The Company's long-lived assets are reviewed for impairment in accordance with Statement of Financial Accounting Standard No. 144 "Accounting for the Impairment or Disposal of Long-Lived Assets" ("SFAS No. 144") whenever events or changes in circumstances indicate that the carrying amount of an asset may not be recoverable. Recoverability of an asset to be held and used is measured by a comparison of the carrying amount of an asset to the future undiscounted cash flows expected to be generated by the asset. If such asset is considered to be impaired, the impairment to be recognized is measured by the amount by which the carrying amount of the asset exceeds its fair value. During 2003 and 2004, no material impairment was recorded.

  i. Goodwill and other intangible assets:

  Goodwill, indefinite-lived intangible assets and certain other purchased intangible assets have been recorded as a result of the acquisition of Zone Labs. Goodwill and indefinite-lived intangible assets are not amortized, but rather are subject to an annual impairment test. Other intangible assets are amortized using the straight-line basis over the remaining useful lives of four years.

F - 12



CHECK POINT SOFTWARE TECHNOLOGIES LTD.
AND ITS SUBSIDIARIES
NOTES TO CONSOLIDATED FINANCIAL STATEMENTS

U.S. dollars in thousands (except share and per share amounts)

NOTE 2: SIGNIFICANT ACCOUNTING POLICIES (Cont.)

  SFAS No. 142 requires goodwill and indefinite-lived intangible assets to be tested for impairment at least annually or between annual tests if certain events or indicators of impairment occur. The impairment test consists of a comparison of the fair value of an intangible asset with its carrying amount. If the carrying amount of an intangible asset exceeds its fair value, an impairment loss is recognized in an amount equal to that excess. Goodwill is tested for impairment at the reporting unit level by a comparison of the fair value of a reporting unit with its carrying amount. During 2004, no impairment losses were identified.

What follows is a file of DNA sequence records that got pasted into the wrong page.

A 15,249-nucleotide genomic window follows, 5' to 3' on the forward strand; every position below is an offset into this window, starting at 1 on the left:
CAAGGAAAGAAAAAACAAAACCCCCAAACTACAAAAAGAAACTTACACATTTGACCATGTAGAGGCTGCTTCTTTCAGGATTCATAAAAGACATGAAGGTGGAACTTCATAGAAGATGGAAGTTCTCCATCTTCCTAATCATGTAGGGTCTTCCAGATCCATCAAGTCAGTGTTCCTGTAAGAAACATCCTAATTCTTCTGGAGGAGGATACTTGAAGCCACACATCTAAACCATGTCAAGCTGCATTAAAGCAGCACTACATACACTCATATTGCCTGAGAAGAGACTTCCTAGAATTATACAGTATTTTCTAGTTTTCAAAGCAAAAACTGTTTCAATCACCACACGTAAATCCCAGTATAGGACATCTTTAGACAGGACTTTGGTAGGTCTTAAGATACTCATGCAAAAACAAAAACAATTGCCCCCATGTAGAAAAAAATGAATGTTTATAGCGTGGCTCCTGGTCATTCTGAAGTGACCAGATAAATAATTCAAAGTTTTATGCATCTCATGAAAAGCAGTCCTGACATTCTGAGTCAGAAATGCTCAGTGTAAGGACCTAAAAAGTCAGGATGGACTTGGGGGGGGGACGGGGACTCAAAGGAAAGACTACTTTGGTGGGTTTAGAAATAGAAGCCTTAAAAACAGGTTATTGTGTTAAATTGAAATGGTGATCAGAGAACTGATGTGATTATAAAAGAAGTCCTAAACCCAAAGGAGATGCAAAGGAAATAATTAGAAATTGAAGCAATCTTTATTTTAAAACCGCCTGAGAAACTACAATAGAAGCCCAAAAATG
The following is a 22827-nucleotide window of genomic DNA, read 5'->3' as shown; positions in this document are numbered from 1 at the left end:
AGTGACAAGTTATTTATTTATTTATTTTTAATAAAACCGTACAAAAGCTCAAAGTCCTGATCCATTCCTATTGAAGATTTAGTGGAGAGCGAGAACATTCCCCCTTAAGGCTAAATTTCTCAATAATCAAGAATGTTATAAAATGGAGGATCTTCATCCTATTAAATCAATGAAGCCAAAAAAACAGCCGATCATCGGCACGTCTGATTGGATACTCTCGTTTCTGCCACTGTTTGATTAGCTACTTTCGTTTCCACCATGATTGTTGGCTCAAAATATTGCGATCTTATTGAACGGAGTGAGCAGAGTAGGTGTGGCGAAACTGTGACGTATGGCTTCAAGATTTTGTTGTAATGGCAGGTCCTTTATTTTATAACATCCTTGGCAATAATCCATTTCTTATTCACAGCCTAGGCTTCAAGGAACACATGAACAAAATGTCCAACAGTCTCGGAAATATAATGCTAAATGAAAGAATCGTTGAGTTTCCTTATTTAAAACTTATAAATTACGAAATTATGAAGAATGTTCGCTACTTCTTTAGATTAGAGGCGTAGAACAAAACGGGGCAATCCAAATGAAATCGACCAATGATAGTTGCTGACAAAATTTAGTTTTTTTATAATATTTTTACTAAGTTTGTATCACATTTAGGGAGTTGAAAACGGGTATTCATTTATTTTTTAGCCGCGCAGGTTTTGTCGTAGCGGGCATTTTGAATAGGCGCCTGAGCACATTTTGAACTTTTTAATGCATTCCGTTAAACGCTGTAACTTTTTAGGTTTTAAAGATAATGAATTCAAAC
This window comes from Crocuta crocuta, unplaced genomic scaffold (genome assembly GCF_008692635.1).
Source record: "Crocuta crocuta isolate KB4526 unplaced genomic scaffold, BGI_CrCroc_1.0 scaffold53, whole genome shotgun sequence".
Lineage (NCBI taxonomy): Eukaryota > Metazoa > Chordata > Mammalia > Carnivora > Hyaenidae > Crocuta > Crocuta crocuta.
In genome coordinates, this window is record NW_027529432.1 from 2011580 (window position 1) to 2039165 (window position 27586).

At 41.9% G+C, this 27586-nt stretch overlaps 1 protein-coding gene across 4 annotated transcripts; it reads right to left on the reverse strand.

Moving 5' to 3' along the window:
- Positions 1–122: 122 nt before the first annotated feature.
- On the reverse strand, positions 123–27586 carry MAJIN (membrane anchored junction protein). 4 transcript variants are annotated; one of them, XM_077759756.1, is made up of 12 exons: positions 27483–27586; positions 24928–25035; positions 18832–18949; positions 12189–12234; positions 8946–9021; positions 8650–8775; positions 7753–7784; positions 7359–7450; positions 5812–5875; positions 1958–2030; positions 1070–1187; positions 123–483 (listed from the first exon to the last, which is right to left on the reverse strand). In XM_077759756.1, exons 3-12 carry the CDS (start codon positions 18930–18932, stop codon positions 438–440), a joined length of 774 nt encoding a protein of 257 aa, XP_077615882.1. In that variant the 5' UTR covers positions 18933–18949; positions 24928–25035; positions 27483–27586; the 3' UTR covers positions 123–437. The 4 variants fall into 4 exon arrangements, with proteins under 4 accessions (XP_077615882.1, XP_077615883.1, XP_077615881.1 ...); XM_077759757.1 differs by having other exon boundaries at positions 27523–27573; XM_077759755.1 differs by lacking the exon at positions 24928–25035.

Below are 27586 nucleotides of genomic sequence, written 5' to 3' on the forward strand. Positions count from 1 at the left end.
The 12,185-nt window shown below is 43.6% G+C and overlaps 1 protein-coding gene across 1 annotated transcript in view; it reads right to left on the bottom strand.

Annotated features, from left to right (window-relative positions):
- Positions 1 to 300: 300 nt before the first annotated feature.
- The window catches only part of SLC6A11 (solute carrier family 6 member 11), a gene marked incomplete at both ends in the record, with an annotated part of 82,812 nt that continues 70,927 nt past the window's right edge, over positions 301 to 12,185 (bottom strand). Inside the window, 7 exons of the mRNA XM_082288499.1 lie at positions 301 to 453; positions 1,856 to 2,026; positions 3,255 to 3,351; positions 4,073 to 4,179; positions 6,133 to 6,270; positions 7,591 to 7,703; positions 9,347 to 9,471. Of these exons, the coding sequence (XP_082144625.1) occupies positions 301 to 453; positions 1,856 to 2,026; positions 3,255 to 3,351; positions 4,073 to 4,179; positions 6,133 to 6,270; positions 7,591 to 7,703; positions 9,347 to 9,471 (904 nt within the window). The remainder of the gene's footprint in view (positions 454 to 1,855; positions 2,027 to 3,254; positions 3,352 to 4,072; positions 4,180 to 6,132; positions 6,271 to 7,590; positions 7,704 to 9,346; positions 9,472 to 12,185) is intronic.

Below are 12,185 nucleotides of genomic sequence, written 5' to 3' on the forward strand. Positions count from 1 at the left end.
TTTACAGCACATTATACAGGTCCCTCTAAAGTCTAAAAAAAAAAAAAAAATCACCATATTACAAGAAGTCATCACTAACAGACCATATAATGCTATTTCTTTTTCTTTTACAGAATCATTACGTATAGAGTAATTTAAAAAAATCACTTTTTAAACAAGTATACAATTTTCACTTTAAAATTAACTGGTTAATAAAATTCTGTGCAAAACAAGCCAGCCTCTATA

j. Research and development costs:

  Research and development costs are charged to the statement of income as incurred. Statement of Financial Accounting Standard No. 86, "Accounting for the Costs of Computer Software to be Sold, Leased or Otherwise Marketed" ("SFAS No. 86"), requires capitalization of certain software development costs subsequent to the establishment of technological feasibility.

  Based on the Company's product development process, technological feasibility is established upon completion of a working model. Costs incurred by the Company between completion of the working models and the point at which the products are ready for general release have been insignificant. Therefore, all research and development costs have been expensed.